For Loops in Test Cases or Multiple Assertions?
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Originally published at hackernoon.com.
Testing has been a subject for developers for a while now, the agile Manifesto is more than 20 years old. Before that, we had eXtreme Programming (XP), and XP was the precursor for testing, meaning: having testable code as a practice, shifting left the need for writing the test first.
This is not to say that, before, XP developers weren’t testing applications - but writing test code became popular.
Along those lines came different concerns, for example, any developer that follows TDD (Test Driven Development) or is familiar with that, follows the flow: write a failing test, make it pass with the simplest possible change, and then, refactor.
Refactoring is a crucial step. Although practitioners have been practicing TDD for a few years, as there is no formal education, some questions come to mind:
- Should I use logic inside my tests?
- Should I use multiple assertions inside my tests?
Here, we will focus on the assertions aspect of things as well as the logic inside the tests, using for loops for example.
To For Loop or Not?
If you think about that at first glance, having logic (of any kind inside a test case) is something that looks like a smell. Diving a bit on the subject, the xUnit book mentions that tests should have no logic inside the test case.
For example, the classic logic is the if/else statement: if variable X is equal to true, I will assert that X is true, otherwise I will assert that Y is a string. With that, the test has two different reasons to fail.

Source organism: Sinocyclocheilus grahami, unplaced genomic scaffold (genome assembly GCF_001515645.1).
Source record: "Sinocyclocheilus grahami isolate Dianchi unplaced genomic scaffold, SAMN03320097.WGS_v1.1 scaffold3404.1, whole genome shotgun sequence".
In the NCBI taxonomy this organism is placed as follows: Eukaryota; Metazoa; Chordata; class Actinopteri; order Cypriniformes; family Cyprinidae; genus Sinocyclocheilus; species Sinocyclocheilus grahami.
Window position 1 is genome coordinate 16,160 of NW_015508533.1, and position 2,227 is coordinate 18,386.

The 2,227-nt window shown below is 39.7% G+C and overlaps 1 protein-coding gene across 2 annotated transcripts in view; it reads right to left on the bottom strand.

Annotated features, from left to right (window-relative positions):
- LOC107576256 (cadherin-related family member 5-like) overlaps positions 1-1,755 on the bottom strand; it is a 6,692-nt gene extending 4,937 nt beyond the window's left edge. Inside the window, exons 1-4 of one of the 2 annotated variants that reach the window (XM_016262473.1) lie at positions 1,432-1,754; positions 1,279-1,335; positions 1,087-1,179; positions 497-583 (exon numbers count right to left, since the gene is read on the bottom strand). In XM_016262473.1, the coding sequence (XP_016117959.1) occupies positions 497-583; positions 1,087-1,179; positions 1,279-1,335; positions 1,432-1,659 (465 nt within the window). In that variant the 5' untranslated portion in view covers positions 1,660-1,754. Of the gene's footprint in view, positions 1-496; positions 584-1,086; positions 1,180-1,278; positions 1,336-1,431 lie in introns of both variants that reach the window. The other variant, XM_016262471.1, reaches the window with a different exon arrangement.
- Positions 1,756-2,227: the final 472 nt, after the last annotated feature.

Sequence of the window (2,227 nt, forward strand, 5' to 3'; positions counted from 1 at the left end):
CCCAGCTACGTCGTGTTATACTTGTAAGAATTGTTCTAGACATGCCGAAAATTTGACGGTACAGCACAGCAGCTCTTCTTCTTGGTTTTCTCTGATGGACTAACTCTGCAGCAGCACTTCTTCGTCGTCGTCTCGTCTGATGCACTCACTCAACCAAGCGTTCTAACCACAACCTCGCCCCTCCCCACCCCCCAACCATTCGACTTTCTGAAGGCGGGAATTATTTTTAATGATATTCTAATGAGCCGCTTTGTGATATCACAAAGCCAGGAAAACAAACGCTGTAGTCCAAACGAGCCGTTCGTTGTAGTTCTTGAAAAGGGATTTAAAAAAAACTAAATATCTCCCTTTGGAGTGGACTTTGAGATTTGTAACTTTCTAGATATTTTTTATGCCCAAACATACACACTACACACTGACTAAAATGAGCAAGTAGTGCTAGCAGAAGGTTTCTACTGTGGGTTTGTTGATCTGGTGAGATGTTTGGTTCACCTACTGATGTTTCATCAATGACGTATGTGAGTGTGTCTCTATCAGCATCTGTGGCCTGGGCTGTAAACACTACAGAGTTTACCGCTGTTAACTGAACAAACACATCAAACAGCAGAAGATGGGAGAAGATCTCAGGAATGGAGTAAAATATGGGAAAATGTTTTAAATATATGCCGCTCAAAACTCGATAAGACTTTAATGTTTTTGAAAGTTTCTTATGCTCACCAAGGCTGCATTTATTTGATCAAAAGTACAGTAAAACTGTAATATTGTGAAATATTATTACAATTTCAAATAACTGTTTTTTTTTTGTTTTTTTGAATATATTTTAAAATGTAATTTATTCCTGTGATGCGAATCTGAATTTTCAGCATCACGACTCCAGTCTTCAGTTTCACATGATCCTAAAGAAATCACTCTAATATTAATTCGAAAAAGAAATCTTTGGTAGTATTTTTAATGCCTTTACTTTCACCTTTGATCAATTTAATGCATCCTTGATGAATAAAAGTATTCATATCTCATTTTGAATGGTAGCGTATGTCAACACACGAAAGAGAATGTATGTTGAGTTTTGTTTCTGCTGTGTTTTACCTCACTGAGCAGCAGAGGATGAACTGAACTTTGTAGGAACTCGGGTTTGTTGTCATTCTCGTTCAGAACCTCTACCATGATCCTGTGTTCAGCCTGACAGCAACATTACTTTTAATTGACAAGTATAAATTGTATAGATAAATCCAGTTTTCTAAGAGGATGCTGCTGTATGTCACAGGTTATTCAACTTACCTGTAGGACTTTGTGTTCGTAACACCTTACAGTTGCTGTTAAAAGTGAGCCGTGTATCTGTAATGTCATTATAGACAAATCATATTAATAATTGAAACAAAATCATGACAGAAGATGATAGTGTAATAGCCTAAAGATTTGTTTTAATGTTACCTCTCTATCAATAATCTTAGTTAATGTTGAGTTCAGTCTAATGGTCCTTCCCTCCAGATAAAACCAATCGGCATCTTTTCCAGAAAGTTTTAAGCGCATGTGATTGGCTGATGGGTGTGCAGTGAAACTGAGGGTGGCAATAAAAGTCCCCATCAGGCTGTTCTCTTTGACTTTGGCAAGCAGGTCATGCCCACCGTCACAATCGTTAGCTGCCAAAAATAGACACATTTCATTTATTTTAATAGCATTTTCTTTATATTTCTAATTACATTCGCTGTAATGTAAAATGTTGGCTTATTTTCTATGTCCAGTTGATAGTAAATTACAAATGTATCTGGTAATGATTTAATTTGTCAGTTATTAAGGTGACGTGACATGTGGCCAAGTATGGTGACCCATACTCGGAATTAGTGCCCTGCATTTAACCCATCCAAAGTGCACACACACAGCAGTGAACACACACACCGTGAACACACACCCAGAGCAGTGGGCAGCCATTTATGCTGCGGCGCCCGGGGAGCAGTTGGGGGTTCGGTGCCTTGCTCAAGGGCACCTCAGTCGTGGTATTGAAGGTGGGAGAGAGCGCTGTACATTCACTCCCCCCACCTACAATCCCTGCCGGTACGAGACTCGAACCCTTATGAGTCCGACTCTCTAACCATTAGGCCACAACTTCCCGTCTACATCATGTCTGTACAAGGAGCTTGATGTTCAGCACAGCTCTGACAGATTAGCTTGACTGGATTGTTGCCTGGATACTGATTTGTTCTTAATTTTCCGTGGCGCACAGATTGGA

If you do that, you will have to spend some extra time understanding the logic behind the test and dedicate time to debugging which branch failed.
In the end, if you have dynamic code in the test case, who will test the test?
Therefore, we still have the question “Is it ok to use for loops in test cases?“ there. Let’s start with some survey data, as it could provide insights into what approach practitioners follow.
The Twitter poll didn’t get much attention but, from the ones that answered, it seems that developers don’t care much about that (as interesting as it could sound, but in the comments, there are strong opinions).
On the one hand, the results show just a minor difference. The “no”, you should not use for loops, won the poll, but with a difference of 2.5% of the votes compared to “yes”. Not that much difference.
On the other hand, If you take the GitHub repositories used in the TDD anti-patterns series, and navigate inside the source code, the probability of seeing a for loop inside the test case is not that high; at least, it wasn’t for me. The pattern is the AAA without for loops.
Last but Not Least, What About Multiple Assertions?
There is a grey area in the comments on the tweet, but as far as the poll data on Twitter goes, there is no rule of having only one assertion per test case; the winner was “As many as I want“.
Developers said that for the testing in place, if you are asserting multiple times the same behavior, why shouldn’t you use multiple assertions?
Elliotte Rusty Harold lists, as a best practice, to use one assertion per test method:
All in all, assertions are a tricky subject to tackle, and it depends on the context in which the test was written, as such the takeaway from this section for me is the following:
listen to your tests (Steve Freeman and Nat Pryce).
Listening to the tests and the feedback it gives is an indicator of whether you are doing something good or not - good in the sense that it gives your ease of keeping the test running fast and gives the correct feedback when it fails.